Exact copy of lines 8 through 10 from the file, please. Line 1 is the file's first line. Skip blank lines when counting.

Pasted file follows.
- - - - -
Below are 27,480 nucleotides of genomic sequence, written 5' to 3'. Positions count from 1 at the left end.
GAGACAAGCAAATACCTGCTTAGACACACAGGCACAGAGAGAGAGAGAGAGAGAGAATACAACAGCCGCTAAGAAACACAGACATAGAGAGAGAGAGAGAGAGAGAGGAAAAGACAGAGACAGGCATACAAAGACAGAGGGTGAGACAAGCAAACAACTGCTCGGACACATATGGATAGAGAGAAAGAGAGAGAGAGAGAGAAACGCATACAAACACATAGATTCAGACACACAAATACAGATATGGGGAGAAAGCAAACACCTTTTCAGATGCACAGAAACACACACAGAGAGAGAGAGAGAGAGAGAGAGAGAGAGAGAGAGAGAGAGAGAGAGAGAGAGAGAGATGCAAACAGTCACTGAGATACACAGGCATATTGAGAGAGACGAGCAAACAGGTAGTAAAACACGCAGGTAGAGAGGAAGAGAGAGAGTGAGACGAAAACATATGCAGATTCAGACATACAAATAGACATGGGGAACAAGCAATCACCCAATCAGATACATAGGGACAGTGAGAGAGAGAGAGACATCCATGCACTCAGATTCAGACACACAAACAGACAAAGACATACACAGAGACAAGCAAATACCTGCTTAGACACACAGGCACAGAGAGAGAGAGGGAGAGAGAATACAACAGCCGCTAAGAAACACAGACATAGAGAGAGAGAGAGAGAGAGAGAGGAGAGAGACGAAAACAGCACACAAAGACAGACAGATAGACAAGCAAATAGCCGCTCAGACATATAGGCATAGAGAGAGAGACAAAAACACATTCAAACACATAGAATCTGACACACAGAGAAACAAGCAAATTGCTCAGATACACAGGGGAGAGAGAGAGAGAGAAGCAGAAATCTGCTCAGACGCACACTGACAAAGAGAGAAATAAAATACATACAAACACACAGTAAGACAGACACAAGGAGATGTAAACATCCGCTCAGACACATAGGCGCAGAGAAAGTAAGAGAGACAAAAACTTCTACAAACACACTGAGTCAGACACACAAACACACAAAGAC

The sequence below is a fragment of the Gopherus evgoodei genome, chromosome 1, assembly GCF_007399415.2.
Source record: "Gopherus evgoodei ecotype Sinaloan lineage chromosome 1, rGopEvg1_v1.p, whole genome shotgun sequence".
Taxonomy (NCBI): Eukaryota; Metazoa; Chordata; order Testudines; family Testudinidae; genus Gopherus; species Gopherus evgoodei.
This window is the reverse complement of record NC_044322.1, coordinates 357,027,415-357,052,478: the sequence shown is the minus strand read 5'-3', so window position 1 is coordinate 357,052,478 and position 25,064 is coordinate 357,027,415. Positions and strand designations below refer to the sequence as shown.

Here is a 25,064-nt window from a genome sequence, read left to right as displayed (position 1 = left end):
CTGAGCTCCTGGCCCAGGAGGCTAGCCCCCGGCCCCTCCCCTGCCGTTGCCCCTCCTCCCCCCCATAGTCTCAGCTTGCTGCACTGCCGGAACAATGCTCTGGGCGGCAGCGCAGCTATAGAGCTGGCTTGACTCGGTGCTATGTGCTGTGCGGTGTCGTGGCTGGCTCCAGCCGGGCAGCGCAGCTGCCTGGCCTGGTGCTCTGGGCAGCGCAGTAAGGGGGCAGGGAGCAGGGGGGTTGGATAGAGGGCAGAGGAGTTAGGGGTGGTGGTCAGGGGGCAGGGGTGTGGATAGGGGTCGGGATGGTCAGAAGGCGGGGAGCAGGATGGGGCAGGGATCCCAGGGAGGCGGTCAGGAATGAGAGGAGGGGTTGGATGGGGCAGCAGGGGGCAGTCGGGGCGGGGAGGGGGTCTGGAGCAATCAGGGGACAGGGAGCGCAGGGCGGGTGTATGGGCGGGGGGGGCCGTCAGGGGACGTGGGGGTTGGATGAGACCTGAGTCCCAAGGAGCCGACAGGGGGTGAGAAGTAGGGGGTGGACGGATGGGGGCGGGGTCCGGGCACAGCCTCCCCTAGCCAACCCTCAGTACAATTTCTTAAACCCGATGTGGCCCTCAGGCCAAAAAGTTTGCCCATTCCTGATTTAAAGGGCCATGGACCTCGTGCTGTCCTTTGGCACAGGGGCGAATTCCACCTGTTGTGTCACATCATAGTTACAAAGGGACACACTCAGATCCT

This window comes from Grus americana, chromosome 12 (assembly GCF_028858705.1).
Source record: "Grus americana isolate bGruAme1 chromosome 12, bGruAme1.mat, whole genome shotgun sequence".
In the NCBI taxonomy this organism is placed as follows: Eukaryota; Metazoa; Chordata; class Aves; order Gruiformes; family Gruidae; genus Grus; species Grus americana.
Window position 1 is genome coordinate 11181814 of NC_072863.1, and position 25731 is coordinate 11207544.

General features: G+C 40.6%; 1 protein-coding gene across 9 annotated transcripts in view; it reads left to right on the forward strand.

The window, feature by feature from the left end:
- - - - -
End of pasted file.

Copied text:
CTGAGCTCCTGGCCCAGGAGGCTAGCCCCCGGCCCCTCCCCTGCCGTTGCCCCTCCTCCCCCCCATAGTCTCAGCTTGCTGCACTGCCGGAACAATGCTCTGGGCGGCAGCGCAGCTATAGAGCTGGCTTGACTCGGTGCTATGTGCTGTGCGGTGTCGTGGCTGGCTCCAGCCGGGCAGCGCAGCTGCCTGGCCTGGTGCTCTGGGCAGCGCAGTAAGGGGGCAGGGAGCAGGGGGGTTGGATAGAGGGCAGAGGAGTTAGGGGTGGTGGTCAGGGGGCAGGGGTGTGGATAGGGGTCGGGATGGTCAGAAGGCGGGGAGCAGGATGGGGCAGGGATCCCAGGGAGGCGGTCAGGAATGAGAGGAGGGGTTGGATGGGGCAGCAGGGGGCAGTCGGGGCGGGGAGGGGGTCTGGAGCAATCAGGGGACAGGGAGCGCAGGGCGGGTGTATGGGCGGGGGGGGCCGTCAGGGGACGTGGGGGTTGGATGAGACCTGAGTCCCAAGGAGCCGACAGGGGGTGAGAAGTAGGGGGTGGACGGATGGGGGCGGGGTCCGGGCACAGCCTCCCCTAGCCAACCCTCAGTACAATTTCTTAAACCCGATGTGGCCCTCAGGCCAAAAAGTTTGCCCATTCCTGATTTAAAGGGCCATGGACCTCGTGCTGTCCTTTGGCACAGGGGCGAATTCCACCTGTTGTGTCACATCATAGTTACAAAGGGACACACTCAGATCCT

This window comes from Grus americana, chromosome 12 (assembly GCF_028858705.1).
Source record: "Grus americana isolate bGruAme1 chromosome 12, bGruAme1.mat, whole genome shotgun sequence".